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Covid: India has highest number of critical cases

By Abhishek Waghmare
March 30, 2021 11:27 IST
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To achieve herd immunity, rapid vaccination is the only hope.
Abhishek Waghmare reports.

IMAGE: Police personnel conduct a flag march during night curfew, imposed to curb the spread of coronavirus, in Mumbai, March 28, 2021. Photograph: Mitesh Bhuvad/PTI Photo
 

More than a year into the coronavirus pandemic, India's reasons to celebrate are waning and worries are rising by the day.

In the two hardest-hit districts, Pune and Mumbai, the second wave is significantly more potent than the first, shows chart 1 (below).

The 14-day average of new daily cases has risen from the low of about 1,500 to over 5,000 in less than a month, about four times fast than the time taken for this jump in the first wave.

This may even worsen from here on.

Now these two cities were the reason for Maharashtra being the most affected in the first wave.

In the second wave, even the rest of Maharashtra is on a worse trajectory, with the speed three times faster than the first wave, reveals chart 2.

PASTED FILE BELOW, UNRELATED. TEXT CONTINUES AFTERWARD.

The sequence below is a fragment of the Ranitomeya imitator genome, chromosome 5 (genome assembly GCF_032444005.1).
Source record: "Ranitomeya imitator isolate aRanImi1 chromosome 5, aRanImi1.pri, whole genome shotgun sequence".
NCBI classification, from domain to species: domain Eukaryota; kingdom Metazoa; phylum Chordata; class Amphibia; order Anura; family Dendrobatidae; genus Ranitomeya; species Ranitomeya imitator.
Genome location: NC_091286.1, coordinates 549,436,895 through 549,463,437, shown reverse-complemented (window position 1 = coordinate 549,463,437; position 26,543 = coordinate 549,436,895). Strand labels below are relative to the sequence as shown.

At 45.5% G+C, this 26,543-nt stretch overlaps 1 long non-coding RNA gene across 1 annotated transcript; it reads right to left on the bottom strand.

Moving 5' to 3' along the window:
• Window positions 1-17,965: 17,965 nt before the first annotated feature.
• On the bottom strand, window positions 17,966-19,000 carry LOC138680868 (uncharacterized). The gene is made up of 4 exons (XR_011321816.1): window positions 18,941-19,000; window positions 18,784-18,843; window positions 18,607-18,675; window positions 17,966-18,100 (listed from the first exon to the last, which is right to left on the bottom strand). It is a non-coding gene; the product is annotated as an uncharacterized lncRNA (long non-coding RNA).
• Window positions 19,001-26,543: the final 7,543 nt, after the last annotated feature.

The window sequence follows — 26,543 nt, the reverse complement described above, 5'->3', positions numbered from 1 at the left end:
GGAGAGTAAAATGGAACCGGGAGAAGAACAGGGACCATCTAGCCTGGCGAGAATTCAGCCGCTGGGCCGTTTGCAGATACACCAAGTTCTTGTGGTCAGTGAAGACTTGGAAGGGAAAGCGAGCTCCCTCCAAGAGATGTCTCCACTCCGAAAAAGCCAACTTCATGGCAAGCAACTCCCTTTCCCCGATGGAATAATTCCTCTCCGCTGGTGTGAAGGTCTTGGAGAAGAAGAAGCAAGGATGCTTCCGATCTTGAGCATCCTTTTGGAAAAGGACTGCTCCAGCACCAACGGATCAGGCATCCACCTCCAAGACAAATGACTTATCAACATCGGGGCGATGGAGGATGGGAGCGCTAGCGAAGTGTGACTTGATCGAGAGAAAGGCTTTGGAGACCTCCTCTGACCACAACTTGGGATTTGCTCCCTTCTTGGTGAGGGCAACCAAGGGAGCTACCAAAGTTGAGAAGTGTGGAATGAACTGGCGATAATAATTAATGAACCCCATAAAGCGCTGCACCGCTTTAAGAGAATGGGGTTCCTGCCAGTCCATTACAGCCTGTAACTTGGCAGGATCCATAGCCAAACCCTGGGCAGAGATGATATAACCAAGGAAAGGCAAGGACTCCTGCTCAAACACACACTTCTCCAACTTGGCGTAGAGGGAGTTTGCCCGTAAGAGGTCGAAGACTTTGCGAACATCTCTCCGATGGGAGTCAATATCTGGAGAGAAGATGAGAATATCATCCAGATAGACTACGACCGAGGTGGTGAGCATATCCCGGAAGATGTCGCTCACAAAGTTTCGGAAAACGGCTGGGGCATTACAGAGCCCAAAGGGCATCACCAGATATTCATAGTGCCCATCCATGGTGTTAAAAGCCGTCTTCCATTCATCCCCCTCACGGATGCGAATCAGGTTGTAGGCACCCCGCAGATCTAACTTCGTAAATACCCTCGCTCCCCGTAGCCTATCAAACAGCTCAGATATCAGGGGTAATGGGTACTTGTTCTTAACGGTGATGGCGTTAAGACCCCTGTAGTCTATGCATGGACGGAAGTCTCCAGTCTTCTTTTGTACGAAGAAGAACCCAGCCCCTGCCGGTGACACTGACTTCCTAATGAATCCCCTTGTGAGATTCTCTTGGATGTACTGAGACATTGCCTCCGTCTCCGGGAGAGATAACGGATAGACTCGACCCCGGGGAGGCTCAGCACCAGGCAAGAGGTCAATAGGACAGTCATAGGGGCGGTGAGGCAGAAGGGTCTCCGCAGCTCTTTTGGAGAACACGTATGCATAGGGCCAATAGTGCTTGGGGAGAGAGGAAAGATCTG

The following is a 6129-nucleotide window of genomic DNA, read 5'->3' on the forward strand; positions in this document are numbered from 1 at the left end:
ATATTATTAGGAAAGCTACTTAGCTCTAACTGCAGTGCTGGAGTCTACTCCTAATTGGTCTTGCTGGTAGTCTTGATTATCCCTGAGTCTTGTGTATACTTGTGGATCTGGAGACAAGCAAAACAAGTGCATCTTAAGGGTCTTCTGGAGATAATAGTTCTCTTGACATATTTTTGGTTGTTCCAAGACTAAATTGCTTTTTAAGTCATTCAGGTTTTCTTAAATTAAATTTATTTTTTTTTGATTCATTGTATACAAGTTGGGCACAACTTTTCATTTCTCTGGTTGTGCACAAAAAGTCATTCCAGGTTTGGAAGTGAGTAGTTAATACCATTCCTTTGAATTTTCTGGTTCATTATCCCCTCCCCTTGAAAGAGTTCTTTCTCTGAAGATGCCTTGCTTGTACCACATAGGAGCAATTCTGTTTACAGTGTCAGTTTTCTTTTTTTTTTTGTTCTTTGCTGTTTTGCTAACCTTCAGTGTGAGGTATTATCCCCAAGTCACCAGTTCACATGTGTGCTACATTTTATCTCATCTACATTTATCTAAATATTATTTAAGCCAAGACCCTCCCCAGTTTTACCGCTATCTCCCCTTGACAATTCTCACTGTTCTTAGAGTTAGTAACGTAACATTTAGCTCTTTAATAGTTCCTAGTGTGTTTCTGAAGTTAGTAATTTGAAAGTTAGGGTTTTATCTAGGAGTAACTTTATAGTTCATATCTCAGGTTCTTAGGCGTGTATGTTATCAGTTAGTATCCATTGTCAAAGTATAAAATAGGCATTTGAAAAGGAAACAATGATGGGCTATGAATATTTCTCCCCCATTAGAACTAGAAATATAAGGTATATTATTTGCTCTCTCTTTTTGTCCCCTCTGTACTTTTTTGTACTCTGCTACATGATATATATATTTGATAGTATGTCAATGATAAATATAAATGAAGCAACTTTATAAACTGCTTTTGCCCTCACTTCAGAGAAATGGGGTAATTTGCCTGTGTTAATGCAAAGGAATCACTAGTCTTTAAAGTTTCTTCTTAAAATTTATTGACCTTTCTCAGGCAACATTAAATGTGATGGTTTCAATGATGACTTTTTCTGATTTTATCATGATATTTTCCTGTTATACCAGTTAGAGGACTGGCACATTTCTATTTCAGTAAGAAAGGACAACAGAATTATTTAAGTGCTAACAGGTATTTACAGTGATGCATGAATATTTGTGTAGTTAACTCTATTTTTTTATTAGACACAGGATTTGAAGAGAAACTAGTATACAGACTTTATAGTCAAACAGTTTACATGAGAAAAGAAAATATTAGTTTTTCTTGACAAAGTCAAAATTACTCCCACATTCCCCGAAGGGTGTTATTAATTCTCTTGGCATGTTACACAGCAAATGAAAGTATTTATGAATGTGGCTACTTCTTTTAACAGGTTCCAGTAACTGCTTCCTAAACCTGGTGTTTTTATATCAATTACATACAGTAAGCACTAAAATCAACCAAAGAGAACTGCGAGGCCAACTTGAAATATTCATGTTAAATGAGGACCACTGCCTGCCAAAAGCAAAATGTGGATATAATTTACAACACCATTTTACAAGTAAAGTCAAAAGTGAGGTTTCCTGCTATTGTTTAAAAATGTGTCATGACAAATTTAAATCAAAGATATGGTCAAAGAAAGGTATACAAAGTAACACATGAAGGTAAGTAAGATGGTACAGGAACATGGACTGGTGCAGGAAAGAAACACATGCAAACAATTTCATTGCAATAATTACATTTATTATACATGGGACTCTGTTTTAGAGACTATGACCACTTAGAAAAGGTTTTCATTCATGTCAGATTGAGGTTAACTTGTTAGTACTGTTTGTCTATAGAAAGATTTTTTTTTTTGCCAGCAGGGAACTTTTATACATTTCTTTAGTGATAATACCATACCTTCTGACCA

The worsening spread in Maharashtra makes the second wave in the country as a whole look milder.

It took five weeks to take the 14-day average of new national cases to 28,000 this time, compared to four weeks in the first wave, shows chart 3 (below).

But daily cases are rising fast, and pointing to a worse outcome.

Now, seroprevalence studies have shown that only one in five Indians were infected, and four in five still remained susceptible to infection as we entered 2021.

To achieve herd immunity, rapid vaccination is the only hope.

Chart 4 (below) illustrates that India is still way behind other countries in vaccination (doses administered per million).

Though the caseload per million people is low in India compared to other countries, testing prevalence is also low.

A worrisome fact is that India has the highest number of critical COVID-19 cases in the world.

On this note, chart 5 (below) shows which states would get close to herd immunity fast, and which ones would take years if they continue with the current weekly rate of inoculation.

While Kerala and Rajasthan may make it the fastest, states such as Bihar and Assam may take as long as 2024 to vaccinate half the population at the current weekly rate.

Maharashtra may not be able to vaccinate half of its population by middle of 2022 at its current rate.

The analysis assumes that 50% of the population is inoculated if the number of doses administered is equal to the population.

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Abhishek Waghmare in Mumbai
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The War Against Coronavirus

The War Against Coronavirus